If you are still seeing high vampire drain, it's time to contact service and have them pull logs to see what is causing the issue.
     
  9. kennybroh

    kennybroh Member

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    When my car was parked at JFK and I experienced high battery drain I did not have energy savings on. That makes a large difference. And i did have TeslaLogs running. Did not know that hit the car every hour. We should suggest an "away" setting that suspends logging.
     
  10. jerry33

    jerry33 S85 - VIN:P05130 - 3/2/13

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    The longer the car is quiescent, the deeper the sleep. By waking the car up every hour, it never gets to sleep that deeply.
     
  11. Stasla

    Stasla Member

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    Luckily there's a supercharger at JFK! Now if you were in LaGuardia or Newark - would have been much worse...
     
  12. mknox

    mknox Well-Known Member

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    My vampire losses have recently (in the last 6-8 months) taken a big jump. A couple of years ago, when I would be away on vacation, the dedicated meter on my charging circuit would show the car topping off very other day to the tune of exactly 2.5 kWh. This number would be the same if I was away in the summer or the dead of winter. Earlier this year I was seriously ill and didn't drive the car for about 8 weeks. When I checked later, during that time my car was consuming power every single day. It wasn't a consistent amount each day, but it averaged out to 2.63 kWh. That's double what I used to see! I've been tracking it for a bit in % of charge, and I am seeing standby losses averaging about 5% lost per day.
     
  13. FlatSix911

    FlatSix911 918 Hybrid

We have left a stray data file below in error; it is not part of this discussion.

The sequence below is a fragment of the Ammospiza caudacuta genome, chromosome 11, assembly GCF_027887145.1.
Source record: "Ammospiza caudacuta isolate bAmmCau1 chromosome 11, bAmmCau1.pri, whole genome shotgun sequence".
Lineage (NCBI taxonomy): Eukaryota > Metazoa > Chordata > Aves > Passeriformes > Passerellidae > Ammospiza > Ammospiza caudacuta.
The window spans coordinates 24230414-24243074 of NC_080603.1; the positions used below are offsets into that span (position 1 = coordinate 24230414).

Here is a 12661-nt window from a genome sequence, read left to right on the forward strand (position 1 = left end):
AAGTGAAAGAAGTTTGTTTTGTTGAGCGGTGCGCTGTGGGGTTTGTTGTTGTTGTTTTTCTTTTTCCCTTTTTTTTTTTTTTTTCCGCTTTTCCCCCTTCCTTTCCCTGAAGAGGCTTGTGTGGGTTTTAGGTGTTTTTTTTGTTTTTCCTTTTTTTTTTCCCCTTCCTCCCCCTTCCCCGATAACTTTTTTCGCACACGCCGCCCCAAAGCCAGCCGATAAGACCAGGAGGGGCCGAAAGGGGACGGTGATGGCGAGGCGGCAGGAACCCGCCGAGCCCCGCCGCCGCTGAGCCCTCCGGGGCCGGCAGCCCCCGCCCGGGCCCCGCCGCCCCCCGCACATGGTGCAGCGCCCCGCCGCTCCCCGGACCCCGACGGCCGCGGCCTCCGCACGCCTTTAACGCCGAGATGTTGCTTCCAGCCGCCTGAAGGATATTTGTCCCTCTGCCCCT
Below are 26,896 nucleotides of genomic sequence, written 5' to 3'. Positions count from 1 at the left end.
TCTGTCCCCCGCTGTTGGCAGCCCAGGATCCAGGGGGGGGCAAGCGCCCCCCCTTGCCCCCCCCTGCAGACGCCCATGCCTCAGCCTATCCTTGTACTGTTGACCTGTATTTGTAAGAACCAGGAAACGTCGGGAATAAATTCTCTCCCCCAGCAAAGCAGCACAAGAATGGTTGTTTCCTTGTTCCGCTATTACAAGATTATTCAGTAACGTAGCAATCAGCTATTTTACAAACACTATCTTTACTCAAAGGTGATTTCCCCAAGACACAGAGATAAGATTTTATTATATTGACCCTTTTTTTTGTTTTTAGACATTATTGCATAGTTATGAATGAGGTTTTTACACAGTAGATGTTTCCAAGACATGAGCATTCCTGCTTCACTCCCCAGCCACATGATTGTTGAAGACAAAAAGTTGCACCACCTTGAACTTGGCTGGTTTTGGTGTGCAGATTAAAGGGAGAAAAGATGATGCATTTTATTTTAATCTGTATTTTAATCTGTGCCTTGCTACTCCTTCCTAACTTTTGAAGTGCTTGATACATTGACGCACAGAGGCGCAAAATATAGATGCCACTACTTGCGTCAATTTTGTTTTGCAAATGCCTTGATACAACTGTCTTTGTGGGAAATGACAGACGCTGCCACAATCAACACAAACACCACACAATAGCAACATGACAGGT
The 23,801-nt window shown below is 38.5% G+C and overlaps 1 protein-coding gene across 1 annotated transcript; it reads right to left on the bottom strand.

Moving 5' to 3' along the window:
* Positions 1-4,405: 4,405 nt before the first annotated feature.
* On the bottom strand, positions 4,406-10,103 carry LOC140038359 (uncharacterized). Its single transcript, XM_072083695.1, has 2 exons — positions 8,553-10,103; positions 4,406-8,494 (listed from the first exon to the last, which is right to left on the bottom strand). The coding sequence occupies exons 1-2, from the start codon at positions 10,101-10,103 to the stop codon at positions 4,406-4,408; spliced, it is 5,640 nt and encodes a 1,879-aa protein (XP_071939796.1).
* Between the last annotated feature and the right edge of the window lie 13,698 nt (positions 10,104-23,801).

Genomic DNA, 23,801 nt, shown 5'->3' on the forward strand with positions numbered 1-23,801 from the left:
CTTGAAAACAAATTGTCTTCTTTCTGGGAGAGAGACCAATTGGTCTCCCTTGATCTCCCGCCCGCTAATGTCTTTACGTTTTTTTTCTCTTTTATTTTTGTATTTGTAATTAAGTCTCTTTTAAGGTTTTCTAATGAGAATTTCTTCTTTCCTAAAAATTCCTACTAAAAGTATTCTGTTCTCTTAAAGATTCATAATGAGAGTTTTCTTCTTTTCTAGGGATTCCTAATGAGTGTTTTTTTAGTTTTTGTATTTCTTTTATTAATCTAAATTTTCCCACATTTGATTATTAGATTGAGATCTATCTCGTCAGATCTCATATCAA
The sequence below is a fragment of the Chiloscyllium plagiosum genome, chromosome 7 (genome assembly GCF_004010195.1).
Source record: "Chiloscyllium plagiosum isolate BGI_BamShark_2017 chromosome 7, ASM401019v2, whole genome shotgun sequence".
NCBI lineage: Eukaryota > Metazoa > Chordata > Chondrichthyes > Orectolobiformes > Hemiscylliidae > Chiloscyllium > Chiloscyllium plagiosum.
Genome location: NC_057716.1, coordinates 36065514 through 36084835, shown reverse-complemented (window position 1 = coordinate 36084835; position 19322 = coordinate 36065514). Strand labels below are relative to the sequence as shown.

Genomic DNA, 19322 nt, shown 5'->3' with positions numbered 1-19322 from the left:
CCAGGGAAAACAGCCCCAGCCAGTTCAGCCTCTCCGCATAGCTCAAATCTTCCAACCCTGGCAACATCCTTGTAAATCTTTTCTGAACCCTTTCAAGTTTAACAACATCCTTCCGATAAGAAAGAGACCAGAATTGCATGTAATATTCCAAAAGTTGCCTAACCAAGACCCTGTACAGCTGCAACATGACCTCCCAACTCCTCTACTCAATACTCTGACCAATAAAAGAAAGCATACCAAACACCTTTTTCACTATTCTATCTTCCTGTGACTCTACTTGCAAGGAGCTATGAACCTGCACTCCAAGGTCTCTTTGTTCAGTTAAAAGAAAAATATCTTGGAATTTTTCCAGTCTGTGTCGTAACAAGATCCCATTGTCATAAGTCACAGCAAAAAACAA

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    For those that are concerned with ongoing vampire losses ... there is a hack available to enable 12V trickle charging when the car is off. :cool:

    upload_2016-9-6_18-55-34.png upload_2016-9-6_18-55-47.png
     
  14. Stasla

    Stasla Member

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    Could you please explain how this combats vampire loss?
     
  15. FlatSix911

    FlatSix911 918 Hybrid

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    Simple ... you can now plug in a 12V charger when the car is powered off. :cool:
     
  16. jerry33

    jerry33 S85 - VIN:P05130 - 3/2/13

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    If you can plug in those devices, you can also plug the car in. I don't get why you wouldn't do that.
     
  17. mknox

    mknox Well-Known Member

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    Not sure if it really matters, but even when plugged in, my car at least seems to have to drop 3 or 4% SOC before a charge cycle will begin.It's not like leaving it plugged in "trickle charges" the battery. I suppose using a 12v trickle charger might reduce wear on the HV contacts which have to work every time the DC-DC converter comes on to top up the 12v battery.
     
  18. jerry33

    jerry33 S85 - VIN:P05130 - 3/2/13

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    Right. The point was that electricity gets used either way, so why not just plug it in and be done with it. Assuming the use of sleep mode and not connecting frequently with various Apps, the vampire drain is small compared to the amount of power used when driving. And it's far better than it was originally.
     
  19. PacManMX

    PacManMX Member

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    The range losses posted here are many, many, times more than the power required to stream even 1080p video over LTE 24/7. If tesla log was pinging every second we still shouldn't see these types of losses. A standard (non-gaming) desktop computer with monitor and LTE internet will use maybe 120w of power. That's 2.8kw per day. A laptop computer would use significantly less. There are likely low hanging fruit inefficiencies that could be improved and optimizations created to dramatically reduce vampire loss without significant adverse impact.
     
  20. SDRick

    SDRick Member

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    Is there a way to override the apps and manually put the car to sleep either through an app or in the car itself?